I ran three hours on trails this morning and I was kicking myself the whole time for forgetting the camera. I had such fun taking pictures last weekend, and the trail today was lovely: grey trees, green rocks, blue ocean, blue sky. Early spring in New England is like a cathedral. The sunlight is getting stronger, and the leaves are not yet out to block it. The forest floor comes alive, drinking in the temporary light. There is a feeling of gratefulness in the air. Of stretching and coming alive.
My daughter Nell and I were on these very trails just last evening at dusk for a Woodcock Walk. We had the great pleasure of seeing several woodcocks strutting their stuff. It's time for their annual mating dance. The male jumps around on the ground yelling PEEEEENT, PEEEENT. He then very suddenly he takes wing, shooting up in a widening spiral about 300 feet into the air (WEEP WEEP WEEP WEEP WEEP), and then just as suddenly plummets back to the ground. The wind literally whistles in his wings.
Very impressive. The woodcock ladies love it.
I listened on and off to my Zen book (Alan Watts: The Way of Zen). In the absence of a running partner, I find AW to be fine company. He gives me a morsel of wisdom in my ear, I turn him off and think for a while, and when I need another shot of human voice I turn him back on.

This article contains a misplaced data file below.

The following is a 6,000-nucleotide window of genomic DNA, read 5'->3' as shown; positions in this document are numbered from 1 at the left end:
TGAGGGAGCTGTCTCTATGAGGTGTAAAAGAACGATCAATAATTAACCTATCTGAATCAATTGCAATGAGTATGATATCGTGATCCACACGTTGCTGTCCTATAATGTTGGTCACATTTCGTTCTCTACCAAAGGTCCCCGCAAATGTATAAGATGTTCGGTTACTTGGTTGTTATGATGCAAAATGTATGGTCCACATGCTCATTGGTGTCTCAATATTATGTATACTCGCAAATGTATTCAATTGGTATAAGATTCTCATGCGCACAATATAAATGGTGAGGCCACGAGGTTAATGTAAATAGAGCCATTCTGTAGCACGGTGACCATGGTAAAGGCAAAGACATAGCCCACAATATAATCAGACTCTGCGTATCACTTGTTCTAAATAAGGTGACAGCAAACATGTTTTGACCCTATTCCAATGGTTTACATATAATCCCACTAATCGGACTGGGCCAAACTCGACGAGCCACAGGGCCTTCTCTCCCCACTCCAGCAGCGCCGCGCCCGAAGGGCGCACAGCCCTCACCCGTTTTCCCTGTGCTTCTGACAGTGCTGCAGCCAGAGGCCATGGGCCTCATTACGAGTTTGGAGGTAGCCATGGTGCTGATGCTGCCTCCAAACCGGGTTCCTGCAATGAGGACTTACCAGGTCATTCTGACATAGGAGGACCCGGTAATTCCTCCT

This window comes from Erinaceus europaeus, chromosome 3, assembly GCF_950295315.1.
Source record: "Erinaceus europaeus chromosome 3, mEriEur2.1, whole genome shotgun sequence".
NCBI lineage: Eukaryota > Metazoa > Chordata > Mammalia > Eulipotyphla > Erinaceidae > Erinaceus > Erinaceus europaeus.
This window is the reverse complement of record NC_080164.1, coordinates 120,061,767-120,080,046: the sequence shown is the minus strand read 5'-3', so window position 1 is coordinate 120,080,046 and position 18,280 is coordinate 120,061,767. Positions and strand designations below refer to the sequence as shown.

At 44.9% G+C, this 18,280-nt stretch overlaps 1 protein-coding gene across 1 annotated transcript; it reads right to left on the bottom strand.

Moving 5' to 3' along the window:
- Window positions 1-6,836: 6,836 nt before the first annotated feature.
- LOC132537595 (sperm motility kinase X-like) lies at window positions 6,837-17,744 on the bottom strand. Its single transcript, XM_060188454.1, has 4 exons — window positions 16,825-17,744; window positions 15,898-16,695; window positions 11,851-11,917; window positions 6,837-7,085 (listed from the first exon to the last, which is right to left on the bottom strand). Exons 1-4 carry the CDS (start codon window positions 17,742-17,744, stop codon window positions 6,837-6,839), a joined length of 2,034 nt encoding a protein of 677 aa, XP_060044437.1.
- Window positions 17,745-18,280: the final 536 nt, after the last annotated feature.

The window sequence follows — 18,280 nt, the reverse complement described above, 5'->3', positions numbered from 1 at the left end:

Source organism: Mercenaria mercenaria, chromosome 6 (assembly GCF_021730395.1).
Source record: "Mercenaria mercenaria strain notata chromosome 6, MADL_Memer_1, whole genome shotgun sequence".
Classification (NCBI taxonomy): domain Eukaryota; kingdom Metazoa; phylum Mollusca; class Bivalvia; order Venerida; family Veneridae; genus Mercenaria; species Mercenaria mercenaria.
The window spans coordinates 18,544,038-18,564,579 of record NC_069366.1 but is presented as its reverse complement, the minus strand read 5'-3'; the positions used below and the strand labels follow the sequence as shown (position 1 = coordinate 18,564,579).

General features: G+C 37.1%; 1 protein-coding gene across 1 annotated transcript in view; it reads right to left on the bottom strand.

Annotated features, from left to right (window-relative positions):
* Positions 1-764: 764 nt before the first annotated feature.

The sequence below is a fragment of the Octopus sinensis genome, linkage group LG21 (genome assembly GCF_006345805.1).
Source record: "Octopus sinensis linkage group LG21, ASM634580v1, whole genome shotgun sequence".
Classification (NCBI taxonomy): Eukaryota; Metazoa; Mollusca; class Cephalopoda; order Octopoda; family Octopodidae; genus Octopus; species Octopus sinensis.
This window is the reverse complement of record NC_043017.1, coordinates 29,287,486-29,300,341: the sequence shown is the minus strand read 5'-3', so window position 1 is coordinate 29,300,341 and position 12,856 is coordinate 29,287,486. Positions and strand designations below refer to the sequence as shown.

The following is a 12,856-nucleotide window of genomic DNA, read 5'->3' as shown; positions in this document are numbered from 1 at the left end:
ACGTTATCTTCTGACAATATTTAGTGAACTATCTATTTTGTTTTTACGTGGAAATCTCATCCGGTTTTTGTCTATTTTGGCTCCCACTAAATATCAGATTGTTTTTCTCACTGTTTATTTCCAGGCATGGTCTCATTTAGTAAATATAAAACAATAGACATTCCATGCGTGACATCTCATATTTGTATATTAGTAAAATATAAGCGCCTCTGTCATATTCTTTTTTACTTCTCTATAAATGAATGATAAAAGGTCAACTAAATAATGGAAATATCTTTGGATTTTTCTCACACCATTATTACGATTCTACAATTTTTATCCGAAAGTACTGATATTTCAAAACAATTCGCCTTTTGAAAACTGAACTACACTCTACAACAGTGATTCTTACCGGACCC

Today he talked about fencing. Fencing in Japan is evidently quite serious. Fencers train for years, living and working with their teacher. They begin their training as houseboys, cleaning floors, doing laundry, cooking, that sort of thing. But there is a catch. Every now and then, the teacher will pop out from behind a door (or wherever) and whack them with a broom.
The teachers are cunning. When the teacher senses the student is protecting himself, that's when he will strike. If the student seems to be protecting his belly, the teacher will pop out and whack him in the back.
Either this drives the student mad, or he stops trying to protect himself altogether and begins to think, "Well, if I get hit, I get hit. There's nothing I can do about it."
Once the student reaches this "correct mind" he is ready to begin his formal fencing training.
I think there is a lesson for ultrarunning in this story. The longer the race, the more unpredictable it becomes. I tend to focus too much on my stomach. Am I feeling sick? Am I okay? What should I be eating? What should I not be eating? It's when my brain is spinning like this that the stray rock pops up and sends me ass over teakettle onto the trail.
It happens every time.